Mumble rap is the genre’s glam phase
Preston Mitchell | Staff Writer
If any genre differs from the music of my youth, it’s rap. From its late ‘70s conception to the ‘90s Golden Age, the genre has prided itself on clever lyricism and storytelling. While the last decade popularized trap music – in which artists like Gucci Mane, Jeezy and T.I. depicted hardships in impoverished settings – wordplay was still the focal point.
Today, we’re witnessing the rise of the subgenre called mumble rap: trap artists supersede emphasis on punning for melodic flows that, quite frankly, don’t make much sense.
There’s “Panda” by Desiigner, which was the No. 1 song in America for two weeks, and “Lifestyle” by Rich Gang. As much as this new generation of Future, Young Thug and Fetty Wap has divided rap listeners, there’s no need to worry.
Every genre of music undergoes its own experimental “glam” phase, and hip hop is finally catching up.
Much like today’s flamboyantly-dressed rappers, glam rock saw poppy musicians creating their own psychedelic music – often drenched in androgynous clothing, makeup and ridiculous hairstyles. It was the heydey for glittered faces, campy spectacle and the tedium of “The Rocky Picture Horror Show.” Fortunately, it lasted only during the ‘70s and early ‘80s.
This offbeat era gave us Iggy Pop, Alice Cooper and especially David Bowie, who was the model for artists like Kanye West and Marilyn Manson to constantly reinvent themselves. Without the Bowies or Coopers, we wouldn’t have had Elton John, Freddie Mercury or even Prince to forge their careers from glam inspiration.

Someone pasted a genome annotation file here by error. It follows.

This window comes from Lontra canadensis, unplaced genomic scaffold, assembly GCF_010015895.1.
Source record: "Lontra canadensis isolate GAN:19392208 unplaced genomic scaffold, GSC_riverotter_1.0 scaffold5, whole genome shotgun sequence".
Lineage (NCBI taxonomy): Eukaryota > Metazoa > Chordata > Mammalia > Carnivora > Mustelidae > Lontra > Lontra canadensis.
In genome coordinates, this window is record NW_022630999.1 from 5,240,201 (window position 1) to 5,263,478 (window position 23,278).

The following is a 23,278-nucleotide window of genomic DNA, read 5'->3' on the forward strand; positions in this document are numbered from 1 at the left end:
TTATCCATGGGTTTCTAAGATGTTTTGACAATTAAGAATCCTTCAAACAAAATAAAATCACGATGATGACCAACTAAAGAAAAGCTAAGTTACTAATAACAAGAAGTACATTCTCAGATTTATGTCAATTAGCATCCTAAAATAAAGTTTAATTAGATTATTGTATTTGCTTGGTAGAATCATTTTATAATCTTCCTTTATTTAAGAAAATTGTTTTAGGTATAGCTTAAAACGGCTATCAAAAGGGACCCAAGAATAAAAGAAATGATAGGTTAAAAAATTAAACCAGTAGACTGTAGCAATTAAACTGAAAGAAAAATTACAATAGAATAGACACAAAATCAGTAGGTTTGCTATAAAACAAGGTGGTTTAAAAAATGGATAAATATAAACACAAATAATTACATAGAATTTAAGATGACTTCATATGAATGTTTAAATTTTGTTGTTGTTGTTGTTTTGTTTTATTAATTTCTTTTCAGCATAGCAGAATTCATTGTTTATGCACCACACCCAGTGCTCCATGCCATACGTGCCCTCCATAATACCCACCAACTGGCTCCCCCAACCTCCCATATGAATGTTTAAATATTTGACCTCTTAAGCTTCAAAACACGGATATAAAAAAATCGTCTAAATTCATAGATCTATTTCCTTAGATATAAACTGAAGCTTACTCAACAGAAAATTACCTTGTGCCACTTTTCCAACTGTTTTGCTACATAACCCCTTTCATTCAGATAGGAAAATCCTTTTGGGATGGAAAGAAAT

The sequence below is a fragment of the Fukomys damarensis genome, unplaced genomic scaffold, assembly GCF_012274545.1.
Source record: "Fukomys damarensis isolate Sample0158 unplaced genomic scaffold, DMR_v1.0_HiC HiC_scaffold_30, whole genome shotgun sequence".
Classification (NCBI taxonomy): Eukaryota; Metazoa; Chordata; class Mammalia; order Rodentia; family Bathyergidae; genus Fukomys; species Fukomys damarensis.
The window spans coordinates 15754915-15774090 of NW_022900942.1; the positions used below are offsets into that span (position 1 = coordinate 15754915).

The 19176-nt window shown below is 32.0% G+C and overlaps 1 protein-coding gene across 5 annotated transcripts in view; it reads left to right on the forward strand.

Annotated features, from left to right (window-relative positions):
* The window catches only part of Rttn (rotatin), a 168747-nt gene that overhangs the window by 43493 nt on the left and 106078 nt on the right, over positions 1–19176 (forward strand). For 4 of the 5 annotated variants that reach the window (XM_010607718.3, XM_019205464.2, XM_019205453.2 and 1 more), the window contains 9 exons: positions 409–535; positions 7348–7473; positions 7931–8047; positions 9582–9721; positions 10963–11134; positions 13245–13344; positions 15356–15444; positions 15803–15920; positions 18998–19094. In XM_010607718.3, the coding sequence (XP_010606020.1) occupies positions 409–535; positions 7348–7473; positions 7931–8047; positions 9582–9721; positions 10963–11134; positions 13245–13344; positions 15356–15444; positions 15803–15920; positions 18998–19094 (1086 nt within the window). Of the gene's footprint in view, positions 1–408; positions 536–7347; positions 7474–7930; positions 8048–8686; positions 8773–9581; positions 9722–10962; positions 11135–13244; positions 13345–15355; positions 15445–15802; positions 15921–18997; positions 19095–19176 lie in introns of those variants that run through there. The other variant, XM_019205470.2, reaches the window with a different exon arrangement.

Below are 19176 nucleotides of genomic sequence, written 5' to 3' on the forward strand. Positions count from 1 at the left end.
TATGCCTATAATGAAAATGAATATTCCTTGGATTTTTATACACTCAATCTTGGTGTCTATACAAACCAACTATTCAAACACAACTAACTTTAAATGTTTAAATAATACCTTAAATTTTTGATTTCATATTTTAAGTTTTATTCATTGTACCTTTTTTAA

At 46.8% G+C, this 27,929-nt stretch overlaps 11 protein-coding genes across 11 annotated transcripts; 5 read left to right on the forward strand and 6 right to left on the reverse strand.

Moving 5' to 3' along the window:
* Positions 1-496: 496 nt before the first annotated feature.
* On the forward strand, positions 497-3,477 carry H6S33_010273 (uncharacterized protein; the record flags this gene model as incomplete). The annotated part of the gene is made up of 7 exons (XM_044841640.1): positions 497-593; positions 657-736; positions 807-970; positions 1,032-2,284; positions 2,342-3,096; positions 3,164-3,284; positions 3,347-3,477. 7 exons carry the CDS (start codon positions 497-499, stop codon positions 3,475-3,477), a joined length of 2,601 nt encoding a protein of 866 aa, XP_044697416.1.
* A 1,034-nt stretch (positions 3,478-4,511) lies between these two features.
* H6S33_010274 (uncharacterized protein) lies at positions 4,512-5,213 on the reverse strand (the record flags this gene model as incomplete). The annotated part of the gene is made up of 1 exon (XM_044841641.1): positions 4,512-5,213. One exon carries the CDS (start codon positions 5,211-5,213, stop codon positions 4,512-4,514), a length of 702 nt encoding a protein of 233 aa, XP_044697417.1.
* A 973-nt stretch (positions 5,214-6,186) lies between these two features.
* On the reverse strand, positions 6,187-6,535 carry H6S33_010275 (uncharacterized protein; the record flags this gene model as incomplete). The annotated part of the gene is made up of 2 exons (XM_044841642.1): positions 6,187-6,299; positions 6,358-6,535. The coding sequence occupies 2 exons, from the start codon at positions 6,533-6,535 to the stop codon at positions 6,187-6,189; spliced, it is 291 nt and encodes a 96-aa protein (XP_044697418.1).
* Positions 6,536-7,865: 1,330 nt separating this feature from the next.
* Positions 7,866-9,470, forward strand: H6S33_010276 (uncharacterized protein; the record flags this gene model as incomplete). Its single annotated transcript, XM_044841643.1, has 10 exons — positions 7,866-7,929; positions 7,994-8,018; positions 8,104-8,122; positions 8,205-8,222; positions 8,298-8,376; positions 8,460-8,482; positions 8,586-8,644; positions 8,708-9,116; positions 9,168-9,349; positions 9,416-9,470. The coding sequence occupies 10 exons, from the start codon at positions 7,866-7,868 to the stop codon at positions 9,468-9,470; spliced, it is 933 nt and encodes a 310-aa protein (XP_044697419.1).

At the opposite end of the spectrum is country music, which had its own glam phase in the early ‘70s after pop country became the norm in Nashville. As a reaction to this wave of simple songs and lush production, contemporaries like Willie Nelson and Waylon Jennings introduced “outlaw music” to reinvigorate the genre.
A distinct mix of Hank Williams-style honky tonk with traditional folk rock, outlaw music maintained its own scene in Austin, where many musicians grew out their hair to combat country’s social conservatism. Above all else, it paved the way for songwriters stuck in the Nashville system to break new ground in their own way — like Kris Kristofferson, Steve Earle and Dolly Parton. As the late Merle Haggard would say, they all liked “living right and being free.”
Rap music is only 37 years old, so it was inevitable that it would encounter a weird chapter. Not all trap is necessarily bad, but the current crop has more misses than hits.
Much like pop, jazz and even classical music, hip hop will continue to progress and play around with various oddities before returning to its lyrical roots. If you’re someone like me, you’ll simply have to wait for that time to come.
What a time to be alive, indeed.
Featured Image: Courtesy | Freebandz.com
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